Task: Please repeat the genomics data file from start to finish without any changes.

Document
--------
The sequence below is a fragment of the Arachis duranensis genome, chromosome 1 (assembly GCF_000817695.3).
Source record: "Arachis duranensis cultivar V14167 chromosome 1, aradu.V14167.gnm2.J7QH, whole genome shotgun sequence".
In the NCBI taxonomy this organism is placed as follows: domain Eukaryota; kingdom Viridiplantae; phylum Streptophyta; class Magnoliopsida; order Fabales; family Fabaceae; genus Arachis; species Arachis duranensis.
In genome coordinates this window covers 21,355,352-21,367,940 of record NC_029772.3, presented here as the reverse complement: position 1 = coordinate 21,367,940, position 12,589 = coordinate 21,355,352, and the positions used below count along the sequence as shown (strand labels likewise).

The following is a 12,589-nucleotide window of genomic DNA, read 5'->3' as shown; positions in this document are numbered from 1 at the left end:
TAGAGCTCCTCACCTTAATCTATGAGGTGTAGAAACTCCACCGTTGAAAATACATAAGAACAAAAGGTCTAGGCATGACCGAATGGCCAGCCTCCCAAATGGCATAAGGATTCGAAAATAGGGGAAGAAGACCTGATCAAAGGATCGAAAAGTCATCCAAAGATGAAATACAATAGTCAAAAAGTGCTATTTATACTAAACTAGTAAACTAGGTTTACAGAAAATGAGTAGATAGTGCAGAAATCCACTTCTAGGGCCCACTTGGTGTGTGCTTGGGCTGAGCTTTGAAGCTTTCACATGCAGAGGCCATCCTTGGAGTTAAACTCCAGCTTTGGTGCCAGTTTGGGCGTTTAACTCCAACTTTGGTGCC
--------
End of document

The sequence below is a fragment of the Arachis duranensis genome, chromosome 1 (assembly GCF_000817695.3).
Source record: "Arachis duranensis cultivar V14167 chromosome 1, aradu.V14167.gnm2.J7QH, whole genome shotgun sequence".
In the NCBI taxonomy this organism is placed as follows: domain Eukaryota; kingdom Viridiplantae; phylum Streptophyta; class Magnoliopsida; order Fabales; family Fabaceae; genus Arachis; species Arachis duranensis.
In genome coordinates this window covers 21,355,352-21,367,940 of record NC_029772.3, presented here as the reverse complement: position 1 = coordinate 21,367,940, position 12,589 = coordinate 21,355,352, and the positions used below count along the sequence as shown (strand labels likewise).

The following is a 12,589-nucleotide window of genomic DNA, read 5'->3' as shown; positions in this document are numbered from 1 at the left end:
TAGAGCTCCTCACCTTAATCTATGAGGTGTAGAAACTCCACCGTTGAAAATACATAAGAACAAAAGGTCTAGGCATGACCGAATGGCCAGCCTCCCAAATGGCATAAGGATTCGAAAATAGGGGAAGAAGACCTGATCAAAGGATCGAAAAGTCATCCAAAGATGAAATACAATAGTCAAAAAGTGCTATTTATACTAAACTAGTAAACTAGGTTTACAGAAAATGAGTAGATAGTGCAGAAATCCACTTCTAGGGCCCACTTGGTGTGTGCTTGGGCTGAGCTTTGAAGCTTTCACATGCAGAGGCCATCCTTGGAGTTAAACTCCAGCTTTGGTGCCAGTTTGGGCGTTTAACTCCAACTTTGGTGCC